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Posts Tagged ‘Priests’

What ho!

To the best of my knowledge and belief, P. G. Wodehouse never set foot on Indian soil. But he has often alluded to its exotic temples, its wildlife, its royalty, its fakirs and mystics with magical powers, and even its love lyrics. Many times he has vividly captured facets of my beautiful country, serving up a delectable curry spiced with uniquely Indian condiments.

In this essay, the reader will find a random sample of references to India in Wodehouse’s novels and short stories. Such references are found across all his narratives, whether he is writing a Jeeves and Bertie story, a tale of Blandings, or a stand-alone novel.

Plum’s Indian Connection

Plum’s elder brother, Ernest Armine Wodehouse, was an English Theosophist, poet and educator. He is better known as the tutor of Jiddu Krishnamurti, the famous Indian author and lecturer on spiritual and philosophical subjects. He was admitted to the Theosophical Society at Poona (now Pune) in 1908. Before the First World War, he held a position as professor at Deccan College in Poona, India. After the war he returned to India. One can understand the source of Plum’s inspiration when he named one of his pet cats as Poona.

One of the important landmarks on Wodehouse Road in the Indian city of Mumbai is the Cathedral of the Holy Name. The seat of the Archdiocese of Mumbai, the cathedral is one of the most striking churches of the city. Its foundation stone was laid in 1902. It had then come to be known as the Wodehouse Church since it was located on Wodehouse Road, named after Sir Philip Edmond Wodehouse who was Governor of the Bombay Presidency from 1872 to 1877. He was a distant relative of Plum’s. Sometime back, the road was renamed Nathalal Parekh Marg.

Few writers have Plum’s mesmerizing command over English. He uses it in an innovative manner, leaving the reader steeped to the gills with an overdose of Vitamin H(umour). It comes as no surprise that English-speaking Indians who are aware of his works simply adore him.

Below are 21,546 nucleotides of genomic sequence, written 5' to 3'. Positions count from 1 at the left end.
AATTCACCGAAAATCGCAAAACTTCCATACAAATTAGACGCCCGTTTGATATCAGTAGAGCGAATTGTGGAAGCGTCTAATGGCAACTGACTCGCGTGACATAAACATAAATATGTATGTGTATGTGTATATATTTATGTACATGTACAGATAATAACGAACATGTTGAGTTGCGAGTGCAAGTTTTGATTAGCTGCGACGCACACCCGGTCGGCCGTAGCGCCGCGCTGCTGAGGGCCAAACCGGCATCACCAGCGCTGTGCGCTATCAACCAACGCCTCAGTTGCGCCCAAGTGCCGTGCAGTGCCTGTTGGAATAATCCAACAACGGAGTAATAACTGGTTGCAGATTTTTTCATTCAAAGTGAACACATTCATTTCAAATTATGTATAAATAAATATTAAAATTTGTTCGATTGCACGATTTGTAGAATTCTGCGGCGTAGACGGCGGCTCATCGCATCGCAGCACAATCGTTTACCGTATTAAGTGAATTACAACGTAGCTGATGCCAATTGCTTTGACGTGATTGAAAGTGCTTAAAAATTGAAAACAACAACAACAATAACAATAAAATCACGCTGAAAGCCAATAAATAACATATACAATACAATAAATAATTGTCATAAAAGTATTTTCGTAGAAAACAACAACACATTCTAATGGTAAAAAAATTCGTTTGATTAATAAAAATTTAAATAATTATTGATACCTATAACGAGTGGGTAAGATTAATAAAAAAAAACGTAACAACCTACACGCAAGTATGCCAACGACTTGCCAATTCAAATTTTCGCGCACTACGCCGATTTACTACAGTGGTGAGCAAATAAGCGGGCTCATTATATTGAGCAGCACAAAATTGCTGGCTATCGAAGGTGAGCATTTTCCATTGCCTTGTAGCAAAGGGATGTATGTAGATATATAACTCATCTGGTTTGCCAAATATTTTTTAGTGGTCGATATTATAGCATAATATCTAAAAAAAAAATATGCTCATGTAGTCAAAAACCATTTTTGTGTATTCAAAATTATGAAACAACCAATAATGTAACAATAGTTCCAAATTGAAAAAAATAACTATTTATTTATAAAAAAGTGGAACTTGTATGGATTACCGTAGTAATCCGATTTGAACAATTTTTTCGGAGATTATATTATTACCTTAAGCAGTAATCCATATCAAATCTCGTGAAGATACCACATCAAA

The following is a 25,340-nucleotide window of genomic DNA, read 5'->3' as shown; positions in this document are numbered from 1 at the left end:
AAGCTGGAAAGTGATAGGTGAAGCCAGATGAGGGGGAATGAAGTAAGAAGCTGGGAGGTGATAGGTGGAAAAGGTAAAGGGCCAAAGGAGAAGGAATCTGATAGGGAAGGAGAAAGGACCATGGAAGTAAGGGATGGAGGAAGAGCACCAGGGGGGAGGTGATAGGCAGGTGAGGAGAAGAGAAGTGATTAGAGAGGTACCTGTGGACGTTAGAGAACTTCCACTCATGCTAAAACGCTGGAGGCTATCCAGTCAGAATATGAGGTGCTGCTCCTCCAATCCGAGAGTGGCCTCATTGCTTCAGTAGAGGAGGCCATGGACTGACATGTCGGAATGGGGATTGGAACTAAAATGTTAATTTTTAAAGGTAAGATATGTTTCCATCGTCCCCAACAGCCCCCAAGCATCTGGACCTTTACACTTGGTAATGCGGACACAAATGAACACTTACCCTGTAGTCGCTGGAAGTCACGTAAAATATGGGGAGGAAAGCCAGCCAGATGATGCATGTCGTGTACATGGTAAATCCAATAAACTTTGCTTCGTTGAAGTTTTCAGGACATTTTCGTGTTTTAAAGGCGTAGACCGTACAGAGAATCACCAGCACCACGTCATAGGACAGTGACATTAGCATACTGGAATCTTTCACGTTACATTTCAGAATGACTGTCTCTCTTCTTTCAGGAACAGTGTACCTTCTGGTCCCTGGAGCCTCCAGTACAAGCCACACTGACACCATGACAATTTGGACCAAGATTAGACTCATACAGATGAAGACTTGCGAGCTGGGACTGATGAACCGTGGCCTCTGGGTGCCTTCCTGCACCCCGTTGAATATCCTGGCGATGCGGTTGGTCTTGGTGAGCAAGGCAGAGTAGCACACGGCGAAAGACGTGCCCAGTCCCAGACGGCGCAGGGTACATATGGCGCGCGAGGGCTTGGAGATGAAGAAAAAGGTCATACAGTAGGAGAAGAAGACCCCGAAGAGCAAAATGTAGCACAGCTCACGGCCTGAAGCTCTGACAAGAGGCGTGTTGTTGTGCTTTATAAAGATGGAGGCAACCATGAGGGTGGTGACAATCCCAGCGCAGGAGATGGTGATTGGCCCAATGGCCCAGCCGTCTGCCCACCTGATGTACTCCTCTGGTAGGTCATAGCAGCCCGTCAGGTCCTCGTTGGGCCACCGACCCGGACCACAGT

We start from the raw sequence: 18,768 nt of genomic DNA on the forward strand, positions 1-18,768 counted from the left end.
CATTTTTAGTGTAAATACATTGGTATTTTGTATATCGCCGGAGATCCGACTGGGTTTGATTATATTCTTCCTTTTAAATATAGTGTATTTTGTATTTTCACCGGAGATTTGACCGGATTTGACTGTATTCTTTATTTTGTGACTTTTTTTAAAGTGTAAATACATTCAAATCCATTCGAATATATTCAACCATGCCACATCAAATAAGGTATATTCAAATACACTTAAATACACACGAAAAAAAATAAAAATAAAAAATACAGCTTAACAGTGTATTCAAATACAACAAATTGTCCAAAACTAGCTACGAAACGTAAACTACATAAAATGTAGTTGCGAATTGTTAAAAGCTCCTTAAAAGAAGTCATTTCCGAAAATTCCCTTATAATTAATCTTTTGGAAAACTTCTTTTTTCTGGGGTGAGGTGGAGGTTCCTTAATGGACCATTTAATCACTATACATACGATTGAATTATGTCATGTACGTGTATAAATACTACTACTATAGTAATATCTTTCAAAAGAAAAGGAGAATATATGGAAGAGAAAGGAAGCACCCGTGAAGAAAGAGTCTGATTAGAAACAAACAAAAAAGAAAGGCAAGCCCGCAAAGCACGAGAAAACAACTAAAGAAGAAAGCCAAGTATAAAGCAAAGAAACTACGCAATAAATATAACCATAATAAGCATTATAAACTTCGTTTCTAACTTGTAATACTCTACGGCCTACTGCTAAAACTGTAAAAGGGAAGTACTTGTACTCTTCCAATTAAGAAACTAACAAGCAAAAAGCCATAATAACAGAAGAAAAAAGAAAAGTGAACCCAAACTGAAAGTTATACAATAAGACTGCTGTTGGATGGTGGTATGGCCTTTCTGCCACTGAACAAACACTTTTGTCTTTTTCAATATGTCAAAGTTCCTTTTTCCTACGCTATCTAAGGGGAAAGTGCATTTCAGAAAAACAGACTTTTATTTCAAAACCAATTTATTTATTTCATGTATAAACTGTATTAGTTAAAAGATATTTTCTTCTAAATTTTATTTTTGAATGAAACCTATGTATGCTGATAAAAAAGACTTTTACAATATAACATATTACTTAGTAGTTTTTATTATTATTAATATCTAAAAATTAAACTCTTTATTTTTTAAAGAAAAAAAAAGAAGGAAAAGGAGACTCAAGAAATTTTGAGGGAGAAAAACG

One of the unique features of India is its linguistic diversity. By default, English is the sole means of communication between different people from across the country. It acts as a bridge between large chunks of its 1.4 billion people who otherwise speak as many as 447 languages. Of these, 22 happen to be scheduled ones, deserving official recognition and support. Six languages – Kannada, Malayalam, Odiya, Sanskrit, Tamil and Telugu – are recognized as classical ones. English being a prominent link between people, Plum’s popularity in India is readily understandable.

But we digress. We are here to consider the kind of ingredients Plum uses while dishing out an Indian curry.

Some Indian fans of P G Wodehouse who have a chin-up attitude like that of Bertie Wooster and also a hearty capacity to laugh at themselves may appreciate the kind of India-centric similes Wodehouse uses at times to depict the behaviour of his characters.

In reading what follows, it may be advisable for readers to imagine themselves taking a leisurely stroll through either the Shalimar or the tulip gardens of Kashmir, or the Mughal Gardens in New Delhi, relishing the enchanting aroma of each section at a time.

The Indian Curry

Idols, Temples and Priests

Religious fervour is one of the main strands in the socio-cultural tapestry of India. One of its many unique features is its vast pantheon of gods and goddesses, its handcrafted and bejewelled idols, its magnificent temples and its overzealous priests.

  • In Ring for Jeeves, Rory speaks to Monica of a story published in The Strand Magazine in which a gang of blighters pops over to India and pinches a great jewel which is the eye of an idol. When one of the gang is deprived of his share in the booty, he seeks revenge by tracking down all the others and wiping them out. Rory is of the opinion that Captain Biggar is likewise casting a vengeful eye on Bill, as if the latter had denied the former his share of the proceeds of the green eye of the little yellow god in the temple of Vishnu. 
  • The feisty heroine of Something Fresh, Joan Valentine, acts as a muse for Ashe Marson when he suffers from a temporary writer’s block. She suggests that ‘The Adventure of the Wand of Death’ can only be about the sacred ebony stick stolen from an Indian temple which is supposed to bring death to whoever possesses it. Priests dog this person and send him threatening messages. Yet another episode of the adventures of Gridley Quayle, Investigator, gets dished out by Ashe.
  • Mr. Chinnery of Summer Moonshine is said to be an enormously rich person in spite of the incessant demands placed on his income by a platoon of ex-wives to whom he has to keep paying alimonies. Notices keep getting served on him in that respect. He suspects Mr. Bulpitt to be following him to serve yet another notice and shares his discomfiture with Sir Buckstone. He describes his latest encounter with Mr. Bulpitt as that of someone who steals the jewel and thinks he has hidden himself rather well, only to look over his shoulder to find some sinister Indian priests around the corner.